I haven’t read the opinion yet — or I should say, all six opinions, because the concurrences and dissents interweave to create the result in Salazar v. Buono. It would appear that the cross can remain up, so if the only thing you care about is the result, that’s likely what’s going to happen. I say likely but not certainly because the matter has been remanded for further fact adjudication, but the signal from Justice Kennedy is that to him, there are some contexts in which a cross is not reasonably understood to be a religious symbol but rather a symbol commemorative of death or, more accurately, a memorial of the dead.
For what it’s worth, I don’t think that is an unreasonable position. I’m not entirely sure I agree with it — a Jewish cemetery, for instance, is devoid of crosses — but on the other hand I cannot think of a non-religious symbol that occupies a similar place in our overall culture as the cross for use to symbolize the concept of in memoriam. We might use the grim reaper, a scythe, a skull and crossbones, or something else to refer to death and dying, but as a call to remember the deceased, about the only thing that is as immediately evocative that I can think of as a cross would be the round-top tombstone, and that seems somehow less dignified than a cross.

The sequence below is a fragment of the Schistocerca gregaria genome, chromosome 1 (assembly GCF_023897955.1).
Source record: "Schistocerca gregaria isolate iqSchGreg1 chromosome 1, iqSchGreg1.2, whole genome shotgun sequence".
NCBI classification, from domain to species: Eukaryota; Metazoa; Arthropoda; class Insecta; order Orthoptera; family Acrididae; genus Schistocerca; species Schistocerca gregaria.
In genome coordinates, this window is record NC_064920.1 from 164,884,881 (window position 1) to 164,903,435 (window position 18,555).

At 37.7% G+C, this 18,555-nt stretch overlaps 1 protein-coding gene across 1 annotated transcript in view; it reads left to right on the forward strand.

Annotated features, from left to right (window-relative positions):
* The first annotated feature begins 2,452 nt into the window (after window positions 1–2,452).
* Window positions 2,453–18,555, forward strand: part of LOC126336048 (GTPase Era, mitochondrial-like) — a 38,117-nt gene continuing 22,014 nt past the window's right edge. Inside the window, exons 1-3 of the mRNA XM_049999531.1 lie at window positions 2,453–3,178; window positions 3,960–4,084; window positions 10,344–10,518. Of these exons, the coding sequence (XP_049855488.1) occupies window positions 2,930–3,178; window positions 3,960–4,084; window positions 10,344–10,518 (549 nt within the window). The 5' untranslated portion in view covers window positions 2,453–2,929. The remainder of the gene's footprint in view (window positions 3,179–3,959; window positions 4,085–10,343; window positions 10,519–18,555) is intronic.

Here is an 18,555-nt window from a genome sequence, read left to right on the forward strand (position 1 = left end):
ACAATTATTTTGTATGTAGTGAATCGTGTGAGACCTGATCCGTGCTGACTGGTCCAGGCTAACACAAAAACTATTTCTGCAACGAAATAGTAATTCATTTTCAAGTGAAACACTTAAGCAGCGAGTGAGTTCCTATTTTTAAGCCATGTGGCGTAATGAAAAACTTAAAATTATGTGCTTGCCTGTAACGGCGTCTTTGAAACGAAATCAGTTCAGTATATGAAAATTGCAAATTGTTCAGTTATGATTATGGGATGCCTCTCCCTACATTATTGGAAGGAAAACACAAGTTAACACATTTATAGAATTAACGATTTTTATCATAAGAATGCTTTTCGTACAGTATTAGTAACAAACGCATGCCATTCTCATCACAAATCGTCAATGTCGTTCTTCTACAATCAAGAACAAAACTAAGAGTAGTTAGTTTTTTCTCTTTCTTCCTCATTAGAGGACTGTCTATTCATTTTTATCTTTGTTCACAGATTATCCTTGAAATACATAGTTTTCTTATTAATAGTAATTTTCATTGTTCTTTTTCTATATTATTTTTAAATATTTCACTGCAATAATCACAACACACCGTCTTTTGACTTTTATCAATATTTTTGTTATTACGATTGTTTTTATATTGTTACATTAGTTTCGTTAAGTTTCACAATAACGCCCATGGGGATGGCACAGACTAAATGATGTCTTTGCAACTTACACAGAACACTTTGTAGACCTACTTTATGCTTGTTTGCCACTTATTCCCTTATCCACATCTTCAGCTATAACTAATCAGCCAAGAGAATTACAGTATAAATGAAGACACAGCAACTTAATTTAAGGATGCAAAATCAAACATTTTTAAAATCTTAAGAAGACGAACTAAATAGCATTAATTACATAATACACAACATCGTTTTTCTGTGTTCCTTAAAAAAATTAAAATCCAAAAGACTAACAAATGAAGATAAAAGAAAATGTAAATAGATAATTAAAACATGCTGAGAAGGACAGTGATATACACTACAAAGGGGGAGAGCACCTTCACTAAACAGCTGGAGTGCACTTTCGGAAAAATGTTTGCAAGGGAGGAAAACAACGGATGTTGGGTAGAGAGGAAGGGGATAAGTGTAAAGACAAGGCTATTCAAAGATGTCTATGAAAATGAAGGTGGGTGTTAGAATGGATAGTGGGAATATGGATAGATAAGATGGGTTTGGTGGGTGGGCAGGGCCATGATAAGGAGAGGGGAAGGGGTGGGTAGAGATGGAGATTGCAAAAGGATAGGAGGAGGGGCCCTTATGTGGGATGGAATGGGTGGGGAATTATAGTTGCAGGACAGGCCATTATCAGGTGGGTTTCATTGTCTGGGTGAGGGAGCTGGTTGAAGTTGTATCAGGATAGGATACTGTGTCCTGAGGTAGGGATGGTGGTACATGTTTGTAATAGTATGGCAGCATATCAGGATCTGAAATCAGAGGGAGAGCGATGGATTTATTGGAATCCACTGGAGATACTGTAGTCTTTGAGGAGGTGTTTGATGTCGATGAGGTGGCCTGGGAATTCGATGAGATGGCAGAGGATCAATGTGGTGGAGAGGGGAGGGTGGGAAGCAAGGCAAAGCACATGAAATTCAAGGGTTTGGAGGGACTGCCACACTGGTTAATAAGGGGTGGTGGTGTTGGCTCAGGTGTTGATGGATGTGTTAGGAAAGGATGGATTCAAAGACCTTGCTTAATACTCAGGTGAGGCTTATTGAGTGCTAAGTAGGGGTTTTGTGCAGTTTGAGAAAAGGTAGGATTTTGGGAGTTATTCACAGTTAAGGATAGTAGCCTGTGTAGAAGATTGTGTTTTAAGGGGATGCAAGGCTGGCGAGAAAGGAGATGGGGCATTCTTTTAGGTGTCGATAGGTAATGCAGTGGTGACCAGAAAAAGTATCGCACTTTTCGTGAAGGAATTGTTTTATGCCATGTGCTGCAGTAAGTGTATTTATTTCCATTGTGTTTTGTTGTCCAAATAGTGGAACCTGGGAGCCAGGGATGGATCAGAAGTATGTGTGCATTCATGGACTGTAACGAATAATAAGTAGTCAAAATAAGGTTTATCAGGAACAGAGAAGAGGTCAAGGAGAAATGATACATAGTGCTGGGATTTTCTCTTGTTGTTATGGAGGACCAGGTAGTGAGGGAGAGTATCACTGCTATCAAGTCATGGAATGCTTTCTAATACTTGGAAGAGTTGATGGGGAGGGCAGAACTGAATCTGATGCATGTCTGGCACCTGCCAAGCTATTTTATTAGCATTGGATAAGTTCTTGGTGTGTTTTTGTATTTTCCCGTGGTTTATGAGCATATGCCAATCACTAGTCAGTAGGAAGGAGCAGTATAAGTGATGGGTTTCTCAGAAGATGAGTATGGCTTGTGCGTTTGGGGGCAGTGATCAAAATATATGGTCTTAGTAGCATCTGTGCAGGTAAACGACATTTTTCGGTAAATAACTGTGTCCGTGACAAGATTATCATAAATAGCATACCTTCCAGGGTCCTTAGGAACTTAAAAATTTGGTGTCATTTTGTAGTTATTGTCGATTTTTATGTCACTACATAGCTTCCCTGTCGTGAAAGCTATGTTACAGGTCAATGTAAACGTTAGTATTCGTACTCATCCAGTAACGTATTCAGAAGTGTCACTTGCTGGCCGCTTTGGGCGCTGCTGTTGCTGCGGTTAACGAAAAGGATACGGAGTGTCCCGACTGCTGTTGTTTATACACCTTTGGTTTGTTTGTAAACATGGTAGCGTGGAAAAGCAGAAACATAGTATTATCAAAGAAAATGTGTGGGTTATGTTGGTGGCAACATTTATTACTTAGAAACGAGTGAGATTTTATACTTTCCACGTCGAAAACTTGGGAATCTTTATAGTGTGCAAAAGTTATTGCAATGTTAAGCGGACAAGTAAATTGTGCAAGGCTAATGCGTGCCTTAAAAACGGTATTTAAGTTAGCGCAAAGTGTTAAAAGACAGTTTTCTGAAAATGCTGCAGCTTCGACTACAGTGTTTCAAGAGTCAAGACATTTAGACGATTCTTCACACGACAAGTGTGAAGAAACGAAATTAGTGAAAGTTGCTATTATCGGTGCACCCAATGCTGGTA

So if what it really comes down to is, “Hey, it’s a war memorial and you’re going to find crosses at war memorials,” I suppose I can live with that. But given that there are six opinions and no majority decision at all, the reality of what we’re seeing in Salazar v. Buono is akin to the mess that was made of race discrimination law after Bakke v. U.C. Regents. What I’m really looking for in Salazar is the question of whether Justice O’Connor’s “Endorsement Test” is still viable or whether a minimum of five justices affirmatively stated that they were abandoning that approach adopted by a majority of the Supreme Court in Doe v. Santa Fe Unified School District.
And I have some significant law and motion practice going on all this week, the culmination of several months’ worth of work, so I really haven’t as much time as I would like to read new con law cases for pleasure. I’ll just have to leave that to the academics. But it does look like the cross can stay up. If you are driving between Baker and Las Vegas, and you just exactly where to look, you can see it, way, way, wa-a-a-a-ay off in the distance from the freeway should you stop at that rest stop just north of Baker.
And if you’re celebrating the likely retention of the cross, consider this: The government gets to put up and maintain crosses only when some combination of nine amateur art critics accredited with law degrees decide that, in context, the crosses lack religious significance. If I were a Christian, I’d be moderately unsettled at the idea that the fundamental symbol of my religion was deemed to lack religious significance.